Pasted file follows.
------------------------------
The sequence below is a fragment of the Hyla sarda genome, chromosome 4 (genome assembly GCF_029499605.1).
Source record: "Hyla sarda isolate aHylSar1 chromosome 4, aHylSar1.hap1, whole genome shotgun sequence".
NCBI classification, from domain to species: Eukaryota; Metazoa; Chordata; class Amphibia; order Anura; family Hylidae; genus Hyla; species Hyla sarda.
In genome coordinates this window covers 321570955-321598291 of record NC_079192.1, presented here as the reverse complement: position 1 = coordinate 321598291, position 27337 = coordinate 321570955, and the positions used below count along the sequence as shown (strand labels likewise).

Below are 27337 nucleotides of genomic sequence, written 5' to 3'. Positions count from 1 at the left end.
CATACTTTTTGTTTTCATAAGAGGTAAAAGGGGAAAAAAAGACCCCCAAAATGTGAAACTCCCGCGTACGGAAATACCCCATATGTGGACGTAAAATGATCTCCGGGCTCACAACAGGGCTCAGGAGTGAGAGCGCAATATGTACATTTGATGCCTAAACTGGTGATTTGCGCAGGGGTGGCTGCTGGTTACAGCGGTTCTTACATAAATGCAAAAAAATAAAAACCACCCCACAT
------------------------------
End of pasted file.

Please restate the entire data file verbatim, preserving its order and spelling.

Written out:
The sequence below is a fragment of the Hyla sarda genome, chromosome 4 (genome assembly GCF_029499605.1).
Source record: "Hyla sarda isolate aHylSar1 chromosome 4, aHylSar1.hap1, whole genome shotgun sequence".
NCBI classification, from domain to species: Eukaryota; Metazoa; Chordata; class Amphibia; order Anura; family Hylidae; genus Hyla; species Hyla sarda.
In genome coordinates this window covers 321570955-321598291 of record NC_079192.1, presented here as the reverse complement: position 1 = coordinate 321598291, position 27337 = coordinate 321570955, and the positions used below count along the sequence as shown (strand labels likewise).

Below are 27337 nucleotides of genomic sequence, written 5' to 3'. Positions count from 1 at the left end.
CATACTTTTTGTTTTCATAAGAGGTAAAAGGGGAAAAAAAGACCCCCAAAATGTGAAACTCCCGCGTACGGAAATACCCCATATGTGGACGTAAAATGATCTCCGGGCTCACAACAGGGCTCAGGAGTGAGAGCGCAATATGTACATTTGATGCCTAAACTGGTGATTTGCGCAGGGGTGGCTGCTGGTTACAGCGGTTCTTACATAAATGCAAAAAAATAAAAACCACCCCACAT